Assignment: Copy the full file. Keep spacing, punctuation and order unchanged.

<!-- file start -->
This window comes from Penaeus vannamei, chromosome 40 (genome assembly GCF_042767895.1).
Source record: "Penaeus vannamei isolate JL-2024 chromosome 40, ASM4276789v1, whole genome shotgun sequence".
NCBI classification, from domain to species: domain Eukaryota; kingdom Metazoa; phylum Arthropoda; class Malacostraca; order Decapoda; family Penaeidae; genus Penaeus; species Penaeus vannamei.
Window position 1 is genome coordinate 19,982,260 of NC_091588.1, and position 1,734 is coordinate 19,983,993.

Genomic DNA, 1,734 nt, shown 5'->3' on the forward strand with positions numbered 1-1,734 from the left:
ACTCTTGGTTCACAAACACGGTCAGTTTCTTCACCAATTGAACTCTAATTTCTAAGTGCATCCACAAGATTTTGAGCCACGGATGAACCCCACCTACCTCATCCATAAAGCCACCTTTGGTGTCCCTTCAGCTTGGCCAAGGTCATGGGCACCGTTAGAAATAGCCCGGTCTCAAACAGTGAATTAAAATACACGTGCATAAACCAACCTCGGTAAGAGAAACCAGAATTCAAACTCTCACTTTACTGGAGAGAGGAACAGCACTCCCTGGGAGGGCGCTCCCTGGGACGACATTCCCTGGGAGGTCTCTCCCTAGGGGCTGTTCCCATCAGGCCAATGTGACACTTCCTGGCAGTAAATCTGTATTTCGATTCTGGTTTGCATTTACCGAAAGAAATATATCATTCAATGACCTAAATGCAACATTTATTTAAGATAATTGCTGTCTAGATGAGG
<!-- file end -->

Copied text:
This window comes from Penaeus vannamei, chromosome 40 (genome assembly GCF_042767895.1).
Source record: "Penaeus vannamei isolate JL-2024 chromosome 40, ASM4276789v1, whole genome shotgun sequence".
NCBI classification, from domain to species: domain Eukaryota; kingdom Metazoa; phylum Arthropoda; class Malacostraca; order Decapoda; family Penaeidae; genus Penaeus; species Penaeus vannamei.
Window position 1 is genome coordinate 19,982,260 of NC_091588.1, and position 1,734 is coordinate 19,983,993.

Genomic DNA, 1,734 nt, shown 5'->3' on the forward strand with positions numbered 1-1,734 from the left:
ACTCTTGGTTCACAAACACGGTCAGTTTCTTCACCAATTGAACTCTAATTTCTAAGTGCATCCACAAGATTTTGAGCCACGGATGAACCCCACCTACCTCATCCATAAAGCCACCTTTGGTGTCCCTTCAGCTTGGCCAAGGTCATGGGCACCGTTAGAAATAGCCCGGTCTCAAACAGTGAATTAAAATACACGTGCATAAACCAACCTCGGTAAGAGAAACCAGAATTCAAACTCTCACTTTACTGGAGAGAGGAACAGCACTCCCTGGGAGGGCGCTCCCTGGGACGACATTCCCTGGGAGGTCTCTCCCTAGGGGCTGTTCCCATCAGGCCAATGTGACACTTCCTGGCAGTAAATCTGTATTTCGATTCTGGTTTGCATTTACCGAAAGAAATATATCATTCAATGACCTAAATGCAACATTTATTTAAGATAATTGCTGTCTAGATGAGG